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  1. #1
    Look! My Spine! RubenX's Avatar
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    I shortcircuit on datelines, I hate them

    There's something I should have done few weeks ago. Is a simple project, really. But they put a dateline on it. Every time I see a dateline, my brain short-circuits. I can help it but to stare at my documents with no idea of where to start. Is really hard to focus... All I can think about is the dateline aproaching. Can't concentrate on the task at hand.

    I quit my 1st real IT job as a developer because of the datelines. I hate datelines. I hate them, I hate them , I hate them!!!

    EDIT: Just cuz I just realized that soon some smarty arse texican is gonna post that this thread is due in MMDDYYYY just to watch my brain fry for fun. :S

  2. #2
    phony collective progress x136's Avatar
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    Nah, YYYYMMDD is superior and easier to sort.

  3. #3
    Seņor Member USAZorro's Avatar
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    Quote Originally Posted by RubenX View Post
    There's something I should have done few weeks ago. Is a simple project, really. But they put a dateline on it. Every time I see a dateline, my brain short-circuits. I can help it but to stare at my documents with no idea of where to start. Is really hard to focus... All I can think about is the dateline aproaching. Can't concentrate on the task at hand.

    I quit my 1st real IT job as a developer because of the datelines. I hate datelines. I hate them, I hate them , I hate them!!!

    EDIT: Just cuz I just realized that soon some smarty arse texican is gonna post that this thread is due in MMDDYYYY just to watch my brain fry for fun. :S
    I bet you left out the dependencies and forgot to account for weekends and holidays when determining the duration.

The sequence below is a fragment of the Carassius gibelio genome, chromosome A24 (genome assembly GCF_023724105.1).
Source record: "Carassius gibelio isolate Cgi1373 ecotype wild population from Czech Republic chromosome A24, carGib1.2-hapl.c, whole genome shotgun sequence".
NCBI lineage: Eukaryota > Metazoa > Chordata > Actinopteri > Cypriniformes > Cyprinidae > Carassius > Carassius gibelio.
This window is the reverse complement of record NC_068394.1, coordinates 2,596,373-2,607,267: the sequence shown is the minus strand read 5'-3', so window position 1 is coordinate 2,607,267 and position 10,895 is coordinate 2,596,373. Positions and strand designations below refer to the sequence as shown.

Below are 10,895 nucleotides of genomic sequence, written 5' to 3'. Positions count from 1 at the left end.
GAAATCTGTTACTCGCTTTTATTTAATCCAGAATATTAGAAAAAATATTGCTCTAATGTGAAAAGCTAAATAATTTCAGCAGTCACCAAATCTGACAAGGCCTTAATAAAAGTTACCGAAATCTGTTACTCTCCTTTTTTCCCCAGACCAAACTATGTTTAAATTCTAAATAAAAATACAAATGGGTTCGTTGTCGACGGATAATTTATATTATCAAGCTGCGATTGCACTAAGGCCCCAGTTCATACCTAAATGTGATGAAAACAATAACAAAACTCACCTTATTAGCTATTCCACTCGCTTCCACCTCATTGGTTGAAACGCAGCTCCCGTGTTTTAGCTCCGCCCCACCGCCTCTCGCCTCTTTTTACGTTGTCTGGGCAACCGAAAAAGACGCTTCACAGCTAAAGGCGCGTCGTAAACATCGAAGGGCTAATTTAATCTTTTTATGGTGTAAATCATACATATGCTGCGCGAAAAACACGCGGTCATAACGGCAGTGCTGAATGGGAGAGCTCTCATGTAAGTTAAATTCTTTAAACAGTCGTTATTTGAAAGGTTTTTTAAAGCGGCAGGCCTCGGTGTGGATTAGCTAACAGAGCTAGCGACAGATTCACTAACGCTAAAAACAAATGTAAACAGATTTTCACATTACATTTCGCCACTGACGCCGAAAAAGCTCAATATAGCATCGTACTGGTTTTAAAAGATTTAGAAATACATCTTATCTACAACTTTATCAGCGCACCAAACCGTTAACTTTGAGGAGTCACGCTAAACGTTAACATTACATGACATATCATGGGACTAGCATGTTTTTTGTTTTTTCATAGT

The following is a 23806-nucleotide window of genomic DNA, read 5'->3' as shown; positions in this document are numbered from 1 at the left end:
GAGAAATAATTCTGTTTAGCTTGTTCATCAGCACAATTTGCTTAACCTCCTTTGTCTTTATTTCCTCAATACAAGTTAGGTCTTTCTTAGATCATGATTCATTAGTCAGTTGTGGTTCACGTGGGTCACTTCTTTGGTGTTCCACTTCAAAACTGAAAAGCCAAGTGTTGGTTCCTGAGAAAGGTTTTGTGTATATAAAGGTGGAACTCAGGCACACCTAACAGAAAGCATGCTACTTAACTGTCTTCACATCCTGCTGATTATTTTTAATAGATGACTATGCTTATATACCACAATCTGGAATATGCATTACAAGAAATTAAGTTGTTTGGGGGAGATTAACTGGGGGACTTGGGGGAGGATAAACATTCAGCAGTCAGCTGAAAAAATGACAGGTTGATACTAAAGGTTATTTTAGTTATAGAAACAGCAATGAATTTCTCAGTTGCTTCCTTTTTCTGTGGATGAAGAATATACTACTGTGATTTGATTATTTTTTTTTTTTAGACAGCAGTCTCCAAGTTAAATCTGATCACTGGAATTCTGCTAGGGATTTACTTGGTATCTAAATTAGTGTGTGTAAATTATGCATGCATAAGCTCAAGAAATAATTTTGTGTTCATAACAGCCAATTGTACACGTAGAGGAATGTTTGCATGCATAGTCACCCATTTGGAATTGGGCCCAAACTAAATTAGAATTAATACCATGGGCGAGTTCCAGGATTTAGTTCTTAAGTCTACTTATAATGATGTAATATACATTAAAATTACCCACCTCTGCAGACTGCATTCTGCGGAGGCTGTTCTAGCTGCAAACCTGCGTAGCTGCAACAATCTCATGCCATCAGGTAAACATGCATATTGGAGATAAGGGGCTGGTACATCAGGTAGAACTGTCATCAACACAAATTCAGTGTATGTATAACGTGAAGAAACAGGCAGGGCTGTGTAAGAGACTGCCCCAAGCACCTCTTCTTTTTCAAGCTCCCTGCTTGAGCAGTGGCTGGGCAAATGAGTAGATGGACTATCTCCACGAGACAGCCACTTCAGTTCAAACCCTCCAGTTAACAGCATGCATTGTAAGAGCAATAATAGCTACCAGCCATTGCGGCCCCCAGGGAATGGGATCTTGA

Quote Originally Posted by x136 View Post
    Nah, YYYYMMDD is superior and easier to sort.
    That's MCYYMMDD to you pal.
    The search for inner peace continues...

  4. #4
    No plan. peabodypride's Avatar
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    Quote Originally Posted by x136 View Post
    Nah, YYYYMMDD is superior and easier to sort.
    +1, if you think of the possible combinations:

    DD MM YYYY
    DD YYYY MM

    MM DD YYYY
    MM YYYY DD

    YYYY DD MM
    YY MM DDDD

    Well, having year in the middle is just silly. The standard MM DD YYYY is okay because Americans say "MONTH DAY YEAR" out loud, but it is a bad system for written stuff.

    I actually don't have a preference between DD MM YYYY or YYYY MM DD. They both follow a logical order in encapsulation. If anyone has any good arguments for one over the other, I'd like to hear.

  5. #5
    phony collective progress x136's Avatar
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    Quote Originally Posted by peabodypride View Post
    I actually don't have a preference between DD MM YYYY or YYYY MM DD. They both follow a logical order in encapsulation. If anyone has any good arguments for one over the other, I'd like to hear.
    Three filenames:

    2008-04-19-blah.txt
    2007-09-02-blah.txt
    2008-09-28-blah.txt

    A computer will sort them into a usable order:

    2007-09-02-blah.txt
    2008-04-19-blah.txt
    2008-09-28-blah.txt

    However, if they are formatted as DD-MM-YYYY-blah.txt or MM-DD-YYYY-blah.txt, the computer will sort them in a useless manner.

    Plus, if you include the time, YYYY-MM-DD HH:MM:SS is pretty cool in that the units go from largest to smallest.

  6. #6
    Look! My Spine! RubenX's Avatar
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    Bunch of noobs... overload the comparison operators!

  7. #7
    Senior Member thomson's Avatar
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    Quote Originally Posted by RubenX View Post
    Bunch of noobs... overload the comparison operators!
    You are talking about programming ease, I think the others were talking about processor ease.

    In other words, YYYYMMDD can be compared with one (hardware) instruction. MMDDYYYY cannot. You can, in some machines, rearrange the sequence in one instruction and do the compare in another but it still isn't equal (even ignoring the additional storage references). It would be possible with microcode changes to invent an instruction that compared difference date sequences in one instruction. I do not know of anyone that has done that. These days, it hardly seems worthwhile as processors are pretty dang fast.

    As for YYYYMMDD vs. DDMMYYYY, from a computer point of view, YYYYMMDD may make sense but from a human point of view DDMMYYYY may make more sense as one only has to read as much as necessary, e.g., just the DD may be enough as you already know the MMYYYY. Your brain is pretty good at dismissing useless stuff pretty fast.